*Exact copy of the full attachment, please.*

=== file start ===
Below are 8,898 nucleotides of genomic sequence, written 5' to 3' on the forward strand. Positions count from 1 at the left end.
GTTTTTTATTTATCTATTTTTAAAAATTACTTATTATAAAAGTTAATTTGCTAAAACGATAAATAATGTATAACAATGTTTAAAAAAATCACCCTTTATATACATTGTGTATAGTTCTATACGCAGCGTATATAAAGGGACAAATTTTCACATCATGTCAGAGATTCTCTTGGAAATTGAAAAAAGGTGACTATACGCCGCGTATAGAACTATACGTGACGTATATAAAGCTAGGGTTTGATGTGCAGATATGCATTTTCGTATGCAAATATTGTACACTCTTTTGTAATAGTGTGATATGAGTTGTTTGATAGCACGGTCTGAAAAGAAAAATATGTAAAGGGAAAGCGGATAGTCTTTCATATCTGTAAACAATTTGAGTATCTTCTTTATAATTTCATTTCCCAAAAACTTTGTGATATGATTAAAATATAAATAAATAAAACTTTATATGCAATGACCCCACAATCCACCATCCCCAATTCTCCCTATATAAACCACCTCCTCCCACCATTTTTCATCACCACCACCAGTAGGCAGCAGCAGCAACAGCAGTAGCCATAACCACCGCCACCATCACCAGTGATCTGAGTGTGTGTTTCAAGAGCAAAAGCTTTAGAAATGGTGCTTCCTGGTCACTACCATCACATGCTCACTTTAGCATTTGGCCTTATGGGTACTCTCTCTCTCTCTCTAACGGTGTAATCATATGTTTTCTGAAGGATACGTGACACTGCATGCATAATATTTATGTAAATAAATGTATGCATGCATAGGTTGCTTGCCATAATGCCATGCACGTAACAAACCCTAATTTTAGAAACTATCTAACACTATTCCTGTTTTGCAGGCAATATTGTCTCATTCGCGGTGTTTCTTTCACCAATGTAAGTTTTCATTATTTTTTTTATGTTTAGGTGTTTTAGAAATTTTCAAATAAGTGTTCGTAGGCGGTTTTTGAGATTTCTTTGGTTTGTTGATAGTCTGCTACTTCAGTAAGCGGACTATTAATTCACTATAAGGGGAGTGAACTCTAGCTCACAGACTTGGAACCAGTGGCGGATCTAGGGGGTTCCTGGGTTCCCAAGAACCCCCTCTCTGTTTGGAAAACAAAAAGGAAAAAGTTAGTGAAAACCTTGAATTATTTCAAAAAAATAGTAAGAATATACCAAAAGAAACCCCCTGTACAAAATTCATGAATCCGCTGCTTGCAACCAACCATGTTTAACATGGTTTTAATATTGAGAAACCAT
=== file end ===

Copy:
Below are 8,898 nucleotides of genomic sequence, written 5' to 3' on the forward strand. Positions count from 1 at the left end.
GTTTTTTATTTATCTATTTTTAAAAATTACTTATTATAAAAGTTAATTTGCTAAAACGATAAATAATGTATAACAATGTTTAAAAAAATCACCCTTTATATACATTGTGTATAGTTCTATACGCAGCGTATATAAAGGGACAAATTTTCACATCATGTCAGAGATTCTCTTGGAAATTGAAAAAAGGTGACTATACGCCGCGTATAGAACTATACGTGACGTATATAAAGCTAGGGTTTGATGTGCAGATATGCATTTTCGTATGCAAATATTGTACACTCTTTTGTAATAGTGTGATATGAGTTGTTTGATAGCACGGTCTGAAAAGAAAAATATGTAAAGGGAAAGCGGATAGTCTTTCATATCTGTAAACAATTTGAGTATCTTCTTTATAATTTCATTTCCCAAAAACTTTGTGATATGATTAAAATATAAATAAATAAAACTTTATATGCAATGACCCCACAATCCACCATCCCCAATTCTCCCTATATAAACCACCTCCTCCCACCATTTTTCATCACCACCACCAGTAGGCAGCAGCAGCAACAGCAGTAGCCATAACCACCGCCACCATCACCAGTGATCTGAGTGTGTGTTTCAAGAGCAAAAGCTTTAGAAATGGTGCTTCCTGGTCACTACCATCACATGCTCACTTTAGCATTTGGCCTTATGGGTACTCTCTCTCTCTCTCTAACGGTGTAATCATATGTTTTCTGAAGGATACGTGACACTGCATGCATAATATTTATGTAAATAAATGTATGCATGCATAGGTTGCTTGCCATAATGCCATGCACGTAACAAACCCTAATTTTAGAAACTATCTAACACTATTCCTGTTTTGCAGGCAATATTGTCTCATTCGCGGTGTTTCTTTCACCAATGTAAGTTTTCATTATTTTTTTTATGTTTAGGTGTTTTAGAAATTTTCAAATAAGTGTTCGTAGGCGGTTTTTGAGATTTCTTTGGTTTGTTGATAGTCTGCTACTTCAGTAAGCGGACTATTAATTCACTATAAGGGGAGTGAACTCTAGCTCACAGACTTGGAACCAGTGGCGGATCTAGGGGGTTCCTGGGTTCCCAAGAACCCCCTCTCTGTTTGGAAAACAAAAAGGAAAAAGTTAGTGAAAACCTTGAATTATTTCAAAAAAATAGTAAGAATATACCAAAAGAAACCCCCTGTACAAAATTCATGAATCCGCTGCTTGCAACCAACCATGTTTAACATGGTTTTAATATTGAGAAACCAT